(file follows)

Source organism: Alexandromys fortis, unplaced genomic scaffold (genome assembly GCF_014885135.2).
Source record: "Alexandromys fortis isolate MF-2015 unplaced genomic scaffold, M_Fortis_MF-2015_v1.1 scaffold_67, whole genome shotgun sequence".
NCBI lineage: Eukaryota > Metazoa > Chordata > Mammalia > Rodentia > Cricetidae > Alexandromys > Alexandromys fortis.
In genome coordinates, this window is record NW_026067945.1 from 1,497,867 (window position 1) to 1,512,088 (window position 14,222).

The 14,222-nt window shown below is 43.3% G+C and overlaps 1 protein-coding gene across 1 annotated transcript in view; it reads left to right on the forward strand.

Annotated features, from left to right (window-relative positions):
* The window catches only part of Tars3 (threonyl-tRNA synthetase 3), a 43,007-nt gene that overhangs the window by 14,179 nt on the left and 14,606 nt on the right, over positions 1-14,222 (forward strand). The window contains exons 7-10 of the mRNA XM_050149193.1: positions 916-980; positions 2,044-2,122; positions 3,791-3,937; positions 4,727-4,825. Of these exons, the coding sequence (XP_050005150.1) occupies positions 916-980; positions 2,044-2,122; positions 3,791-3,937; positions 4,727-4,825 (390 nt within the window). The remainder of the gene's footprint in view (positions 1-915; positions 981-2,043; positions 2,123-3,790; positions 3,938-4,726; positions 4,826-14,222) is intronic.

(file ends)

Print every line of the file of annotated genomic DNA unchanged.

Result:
Source organism: Alexandromys fortis, unplaced genomic scaffold (genome assembly GCF_014885135.2).
Source record: "Alexandromys fortis isolate MF-2015 unplaced genomic scaffold, M_Fortis_MF-2015_v1.1 scaffold_67, whole genome shotgun sequence".
NCBI lineage: Eukaryota > Metazoa > Chordata > Mammalia > Rodentia > Cricetidae > Alexandromys > Alexandromys fortis.
In genome coordinates, this window is record NW_026067945.1 from 1,497,867 (window position 1) to 1,512,088 (window position 14,222).

The 14,222-nt window shown below is 43.3% G+C and overlaps 1 protein-coding gene across 1 annotated transcript in view; it reads left to right on the forward strand.

Annotated features, from left to right (window-relative positions):
* The window catches only part of Tars3 (threonyl-tRNA synthetase 3), a 43,007-nt gene that overhangs the window by 14,179 nt on the left and 14,606 nt on the right, over positions 1-14,222 (forward strand). The window contains exons 7-10 of the mRNA XM_050149193.1: positions 916-980; positions 2,044-2,122; positions 3,791-3,937; positions 4,727-4,825. Of these exons, the coding sequence (XP_050005150.1) occupies positions 916-980; positions 2,044-2,122; positions 3,791-3,937; positions 4,727-4,825 (390 nt within the window). The remainder of the gene's footprint in view (positions 1-915; positions 981-2,043; positions 2,123-3,790; positions 3,938-4,726; positions 4,826-14,222) is intronic.